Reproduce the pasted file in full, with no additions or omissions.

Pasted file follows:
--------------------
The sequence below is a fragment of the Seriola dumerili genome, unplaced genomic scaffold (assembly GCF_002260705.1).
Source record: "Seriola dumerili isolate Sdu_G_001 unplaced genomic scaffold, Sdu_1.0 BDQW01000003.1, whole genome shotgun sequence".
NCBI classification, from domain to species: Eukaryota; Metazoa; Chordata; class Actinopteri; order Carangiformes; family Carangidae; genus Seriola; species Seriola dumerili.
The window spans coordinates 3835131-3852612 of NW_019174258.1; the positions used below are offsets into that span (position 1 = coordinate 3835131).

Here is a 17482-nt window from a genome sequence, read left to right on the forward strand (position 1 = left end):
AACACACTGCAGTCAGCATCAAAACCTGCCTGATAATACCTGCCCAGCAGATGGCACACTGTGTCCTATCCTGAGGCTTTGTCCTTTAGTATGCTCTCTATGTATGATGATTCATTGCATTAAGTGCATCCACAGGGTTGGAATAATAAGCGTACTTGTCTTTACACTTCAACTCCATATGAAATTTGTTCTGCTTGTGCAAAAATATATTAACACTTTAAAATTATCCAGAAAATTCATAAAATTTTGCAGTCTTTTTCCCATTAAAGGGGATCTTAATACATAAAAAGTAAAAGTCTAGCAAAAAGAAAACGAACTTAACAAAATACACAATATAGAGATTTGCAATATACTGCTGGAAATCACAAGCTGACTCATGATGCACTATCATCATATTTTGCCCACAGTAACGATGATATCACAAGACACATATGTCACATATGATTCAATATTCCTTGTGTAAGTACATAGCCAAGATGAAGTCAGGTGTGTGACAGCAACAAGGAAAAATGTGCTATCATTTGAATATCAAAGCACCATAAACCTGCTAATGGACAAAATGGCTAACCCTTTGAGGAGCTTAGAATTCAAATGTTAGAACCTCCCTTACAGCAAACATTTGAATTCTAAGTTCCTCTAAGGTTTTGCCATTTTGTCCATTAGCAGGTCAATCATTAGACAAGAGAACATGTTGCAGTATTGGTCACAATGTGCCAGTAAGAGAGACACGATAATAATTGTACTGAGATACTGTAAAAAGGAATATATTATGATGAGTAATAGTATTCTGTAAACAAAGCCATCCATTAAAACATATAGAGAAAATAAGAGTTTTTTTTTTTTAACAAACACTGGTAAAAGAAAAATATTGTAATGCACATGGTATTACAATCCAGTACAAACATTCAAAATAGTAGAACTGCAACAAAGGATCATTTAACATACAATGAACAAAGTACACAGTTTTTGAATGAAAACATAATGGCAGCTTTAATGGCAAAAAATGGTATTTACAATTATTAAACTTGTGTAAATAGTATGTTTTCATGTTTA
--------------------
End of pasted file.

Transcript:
The sequence below is a fragment of the Seriola dumerili genome, unplaced genomic scaffold (assembly GCF_002260705.1).
Source record: "Seriola dumerili isolate Sdu_G_001 unplaced genomic scaffold, Sdu_1.0 BDQW01000003.1, whole genome shotgun sequence".
NCBI classification, from domain to species: Eukaryota; Metazoa; Chordata; class Actinopteri; order Carangiformes; family Carangidae; genus Seriola; species Seriola dumerili.
The window spans coordinates 3835131-3852612 of NW_019174258.1; the positions used below are offsets into that span (position 1 = coordinate 3835131).

Here is a 17482-nt window from a genome sequence, read left to right on the forward strand (position 1 = left end):
AACACACTGCAGTCAGCATCAAAACCTGCCTGATAATACCTGCCCAGCAGATGGCACACTGTGTCCTATCCTGAGGCTTTGTCCTTTAGTATGCTCTCTATGTATGATGATTCATTGCATTAAGTGCATCCACAGGGTTGGAATAATAAGCGTACTTGTCTTTACACTTCAACTCCATATGAAATTTGTTCTGCTTGTGCAAAAATATATTAACACTTTAAAATTATCCAGAAAATTCATAAAATTTTGCAGTCTTTTTCCCATTAAAGGGGATCTTAATACATAAAAAGTAAAAGTCTAGCAAAAAGAAAACGAACTTAACAAAATACACAATATAGAGATTTGCAATATACTGCTGGAAATCACAAGCTGACTCATGATGCACTATCATCATATTTTGCCCACAGTAACGATGATATCACAAGACACATATGTCACATATGATTCAATATTCCTTGTGTAAGTACATAGCCAAGATGAAGTCAGGTGTGTGACAGCAACAAGGAAAAATGTGCTATCATTTGAATATCAAAGCACCATAAACCTGCTAATGGACAAAATGGCTAACCCTTTGAGGAGCTTAGAATTCAAATGTTAGAACCTCCCTTACAGCAAACATTTGAATTCTAAGTTCCTCTAAGGTTTTGCCATTTTGTCCATTAGCAGGTCAATCATTAGACAAGAGAACATGTTGCAGTATTGGTCACAATGTGCCAGTAAGAGAGACACGATAATAATTGTACTGAGATACTGTAAAAAGGAATATATTATGATGAGTAATAGTATTCTGTAAACAAAGCCATCCATTAAAACATATAGAGAAAATAAGAGTTTTTTTTTTTTAACAAACACTGGTAAAAGAAAAATATTGTAATGCACATGGTATTACAATCCAGTACAAACATTCAAAATAGTAGAACTGCAACAAAGGATCATTTAACATACAATGAACAAAGTACACAGTTTTTGAATGAAAACATAATGGCAGCTTTAATGGCAAAAAATGGTATTTACAATTATTAAACTTGTGTAAATAGTATGTTTTCATGTTTA